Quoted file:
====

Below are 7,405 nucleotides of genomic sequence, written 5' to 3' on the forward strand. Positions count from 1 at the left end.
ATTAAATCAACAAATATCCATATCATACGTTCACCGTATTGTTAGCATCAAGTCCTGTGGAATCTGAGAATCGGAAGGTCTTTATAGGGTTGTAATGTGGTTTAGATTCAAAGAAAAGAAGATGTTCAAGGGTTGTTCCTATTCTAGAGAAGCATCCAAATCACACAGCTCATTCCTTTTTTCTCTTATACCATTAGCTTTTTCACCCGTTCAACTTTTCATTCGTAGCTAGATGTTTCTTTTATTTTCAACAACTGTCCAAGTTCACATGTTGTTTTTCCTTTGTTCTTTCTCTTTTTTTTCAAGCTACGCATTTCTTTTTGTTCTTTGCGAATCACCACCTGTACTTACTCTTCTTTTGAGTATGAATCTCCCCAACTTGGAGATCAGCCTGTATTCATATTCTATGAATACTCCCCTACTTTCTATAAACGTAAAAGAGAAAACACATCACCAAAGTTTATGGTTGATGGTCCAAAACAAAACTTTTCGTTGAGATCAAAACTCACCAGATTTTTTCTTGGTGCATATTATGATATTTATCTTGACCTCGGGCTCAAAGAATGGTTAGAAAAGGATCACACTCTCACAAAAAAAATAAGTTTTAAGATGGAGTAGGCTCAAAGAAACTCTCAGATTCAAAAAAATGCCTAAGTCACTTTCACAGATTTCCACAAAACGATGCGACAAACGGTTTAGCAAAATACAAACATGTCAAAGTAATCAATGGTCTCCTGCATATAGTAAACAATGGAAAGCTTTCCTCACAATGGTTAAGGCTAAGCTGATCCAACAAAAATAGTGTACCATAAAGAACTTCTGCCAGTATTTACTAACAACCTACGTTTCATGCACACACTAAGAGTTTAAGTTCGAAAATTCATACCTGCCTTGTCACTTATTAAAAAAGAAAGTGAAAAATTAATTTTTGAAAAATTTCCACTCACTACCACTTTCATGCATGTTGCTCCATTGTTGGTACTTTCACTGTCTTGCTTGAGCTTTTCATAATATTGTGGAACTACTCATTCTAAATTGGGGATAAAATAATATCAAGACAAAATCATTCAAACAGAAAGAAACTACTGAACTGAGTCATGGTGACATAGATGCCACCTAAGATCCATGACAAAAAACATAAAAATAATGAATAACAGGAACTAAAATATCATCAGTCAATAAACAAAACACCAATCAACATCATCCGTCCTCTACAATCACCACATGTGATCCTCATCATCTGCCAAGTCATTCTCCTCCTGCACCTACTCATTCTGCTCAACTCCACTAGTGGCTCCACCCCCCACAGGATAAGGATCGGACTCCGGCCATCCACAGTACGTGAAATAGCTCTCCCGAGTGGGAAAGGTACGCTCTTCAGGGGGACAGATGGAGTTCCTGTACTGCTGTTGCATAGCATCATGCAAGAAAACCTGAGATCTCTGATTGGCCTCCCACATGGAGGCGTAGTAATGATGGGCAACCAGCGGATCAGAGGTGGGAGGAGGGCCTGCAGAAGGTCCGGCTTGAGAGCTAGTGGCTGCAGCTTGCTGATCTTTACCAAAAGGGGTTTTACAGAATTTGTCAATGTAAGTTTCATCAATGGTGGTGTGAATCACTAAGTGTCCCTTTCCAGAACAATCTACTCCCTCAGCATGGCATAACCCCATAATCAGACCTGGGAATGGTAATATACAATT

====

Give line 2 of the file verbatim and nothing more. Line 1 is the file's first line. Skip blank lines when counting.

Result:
ATTAAATCAACAAATATCCATATCATACGTTCACCGTATTGTTAGCATCAAGTCCTGTGGAATCTGAGAATCGGAAGGTCTTTATAGGGTTGTAATGTGGTTTAGATTCAAAGAAAAGAAGATGTTCAAGGGTTGTTCCTATTCTAGAGAAGCATCCAAATCACACAGCTCATTCCTTTTTTCTCTTATACCATTAGCTTTTTCACCCGTTCAACTTTTCATTCGTAGCTAGATGTTTCTTTTATTTTCAACAACTGTCCAAGTTCACATGTTGTTTTTCCTTTGTTCTTTCTCTTTTTTTTCAAGCTACGCATTTCTTTTTGTTCTTTGCGAATCACCACCTGTACTTACTCTTCTTTTGAGTATGAATCTCCCCAACTTGGAGATCAGCCTGTATTCATATTCTATGAATACTCCCCTACTTTCTATAAACGTAAAAGAGAAAACACATCACCAAAGTTTATGGTTGATGGTCCAAAACAAAACTTTTCGTTGAGATCAAAACTCACCAGATTTTTTCTTGGTGCATATTATGATATTTATCTTGACCTCGGGCTCAAAGAATGGTTAGAAAAGGATCACACTCTCACAAAAAAAATAAGTTTTAAGATGGAGTAGGCTCAAAGAAACTCTCAGATTCAAAAAAATGCCTAAGTCACTTTCACAGATTTCCACAAAACGATGCGACAAACGGTTTAGCAAAATACAAACATGTCAAAGTAATCAATGGTCTCCTGCATATAGTAAACAATGGAAAGCTTTCCTCACAATGGTTAAGGCTAAGCTGATCCAACAAAAATAGTGTACCATAAAGAACTTCTGCCAGTATTTACTAACAACCTACGTTTCATGCACACACTAAGAGTTTAAGTTCGAAAATTCATACCTGCCTTGTCACTTATTAAAAAAGAAAGTGAAAAATTAATTTTTGAAAAATTTCCACTCACTACCACTTTCATGCATGTTGCTCCATTGTTGGTACTTTCACTGTCTTGCTTGAGCTTTTCATAATATTGTGGAACTACTCATTCTAAATTGGGGATAAAATAATATCAAGACAAAATCATTCAAACAGAAAGAAACTACTGAACTGAGTCATGGTGACATAGATGCCACCTAAGATCCATGACAAAAAACATAAAAATAATGAATAACAGGAACTAAAATATCATCAGTCAATAAACAAAACACCAATCAACATCATCCGTCCTCTACAATCACCACATGTGATCCTCATCATCTGCCAAGTCATTCTCCTCCTGCACCTACTCATTCTGCTCAACTCCACTAGTGGCTCCACCCCCCACAGGATAAGGATCGGACTCCGGCCATCCACAGTACGTGAAATAGCTCTCCCGAGTGGGAAAGGTACGCTCTTCAGGGGGACAGATGGAGTTCCTGTACTGCTGTTGCATAGCATCATGCAAGAAAACCTGAGATCTCTGATTGGCCTCCCACATGGAGGCGTAGTAATGATGGGCAACCAGCGGATCAGAGGTGGGAGGAGGGCCTGCAGAAGGTCCGGCTTGAGAGCTAGTGGCTGCAGCTTGCTGATCTTTACCAAAAGGGGTTTTACAGAATTTGTCAATGTAAGTTTCATCAATGGTGGTGTGAATCACTAAGTGTCCCTTTCCAGAACAATCTACTCCCTCAGCATGGCATAACCCCATAATCAGACCTGGGAATGGTAATATACAATT